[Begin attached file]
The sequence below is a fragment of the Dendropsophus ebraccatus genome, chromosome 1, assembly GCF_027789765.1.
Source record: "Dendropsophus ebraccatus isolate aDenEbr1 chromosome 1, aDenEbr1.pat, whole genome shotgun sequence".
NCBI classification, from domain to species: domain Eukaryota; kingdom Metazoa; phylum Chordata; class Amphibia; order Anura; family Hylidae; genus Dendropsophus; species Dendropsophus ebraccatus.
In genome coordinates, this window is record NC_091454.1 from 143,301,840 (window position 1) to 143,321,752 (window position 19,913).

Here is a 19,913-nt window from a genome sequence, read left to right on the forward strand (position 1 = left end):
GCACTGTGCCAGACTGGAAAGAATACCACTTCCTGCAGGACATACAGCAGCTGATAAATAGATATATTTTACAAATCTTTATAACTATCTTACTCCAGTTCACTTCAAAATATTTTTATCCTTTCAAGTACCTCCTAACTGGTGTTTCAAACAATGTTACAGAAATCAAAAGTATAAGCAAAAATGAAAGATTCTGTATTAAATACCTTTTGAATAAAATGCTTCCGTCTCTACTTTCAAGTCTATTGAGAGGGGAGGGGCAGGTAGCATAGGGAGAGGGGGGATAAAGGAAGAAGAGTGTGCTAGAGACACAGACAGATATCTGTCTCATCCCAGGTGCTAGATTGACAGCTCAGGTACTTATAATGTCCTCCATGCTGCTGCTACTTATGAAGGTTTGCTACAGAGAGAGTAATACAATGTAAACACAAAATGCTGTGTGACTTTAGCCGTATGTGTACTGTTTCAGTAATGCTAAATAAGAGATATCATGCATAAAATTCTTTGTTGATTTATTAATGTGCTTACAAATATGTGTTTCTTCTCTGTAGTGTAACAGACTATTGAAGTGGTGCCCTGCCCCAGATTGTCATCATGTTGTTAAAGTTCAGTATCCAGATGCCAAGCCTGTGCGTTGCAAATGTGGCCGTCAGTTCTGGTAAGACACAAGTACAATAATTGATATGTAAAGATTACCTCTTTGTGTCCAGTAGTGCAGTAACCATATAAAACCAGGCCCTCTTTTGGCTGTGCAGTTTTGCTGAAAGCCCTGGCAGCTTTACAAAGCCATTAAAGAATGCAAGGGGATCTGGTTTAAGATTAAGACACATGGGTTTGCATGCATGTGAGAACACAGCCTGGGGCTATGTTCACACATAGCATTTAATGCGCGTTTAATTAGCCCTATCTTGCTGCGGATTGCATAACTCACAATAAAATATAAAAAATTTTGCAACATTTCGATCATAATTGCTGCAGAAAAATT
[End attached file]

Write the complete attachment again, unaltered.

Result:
The sequence below is a fragment of the Dendropsophus ebraccatus genome, chromosome 1, assembly GCF_027789765.1.
Source record: "Dendropsophus ebraccatus isolate aDenEbr1 chromosome 1, aDenEbr1.pat, whole genome shotgun sequence".
NCBI classification, from domain to species: domain Eukaryota; kingdom Metazoa; phylum Chordata; class Amphibia; order Anura; family Hylidae; genus Dendropsophus; species Dendropsophus ebraccatus.
In genome coordinates, this window is record NC_091454.1 from 143,301,840 (window position 1) to 143,321,752 (window position 19,913).

Here is a 19,913-nt window from a genome sequence, read left to right on the forward strand (position 1 = left end):
GCACTGTGCCAGACTGGAAAGAATACCACTTCCTGCAGGACATACAGCAGCTGATAAATAGATATATTTTACAAATCTTTATAACTATCTTACTCCAGTTCACTTCAAAATATTTTTATCCTTTCAAGTACCTCCTAACTGGTGTTTCAAACAATGTTACAGAAATCAAAAGTATAAGCAAAAATGAAAGATTCTGTATTAAATACCTTTTGAATAAAATGCTTCCGTCTCTACTTTCAAGTCTATTGAGAGGGGAGGGGCAGGTAGCATAGGGAGAGGGGGGATAAAGGAAGAAGAGTGTGCTAGAGACACAGACAGATATCTGTCTCATCCCAGGTGCTAGATTGACAGCTCAGGTACTTATAATGTCCTCCATGCTGCTGCTACTTATGAAGGTTTGCTACAGAGAGAGTAATACAATGTAAACACAAAATGCTGTGTGACTTTAGCCGTATGTGTACTGTTTCAGTAATGCTAAATAAGAGATATCATGCATAAAATTCTTTGTTGATTTATTAATGTGCTTACAAATATGTGTTTCTTCTCTGTAGTGTAACAGACTATTGAAGTGGTGCCCTGCCCCAGATTGTCATCATGTTGTTAAAGTTCAGTATCCAGATGCCAAGCCTGTGCGTTGCAAATGTGGCCGTCAGTTCTGGTAAGACACAAGTACAATAATTGATATGTAAAGATTACCTCTTTGTGTCCAGTAGTGCAGTAACCATATAAAACCAGGCCCTCTTTTGGCTGTGCAGTTTTGCTGAAAGCCCTGGCAGCTTTACAAAGCCATTAAAGAATGCAAGGGGATCTGGTTTAAGATTAAGACACATGGGTTTGCATGCATGTGAGAACACAGCCTGGGGCTATGTTCACACATAGCATTTAATGCGCGTTTAATTAGCCCTATCTTGCTGCGGATTGCATAACTCACAATAAAATATAAAAAATTTTGCAACATTTCGATCATAATTGCTGCAGAAAAATT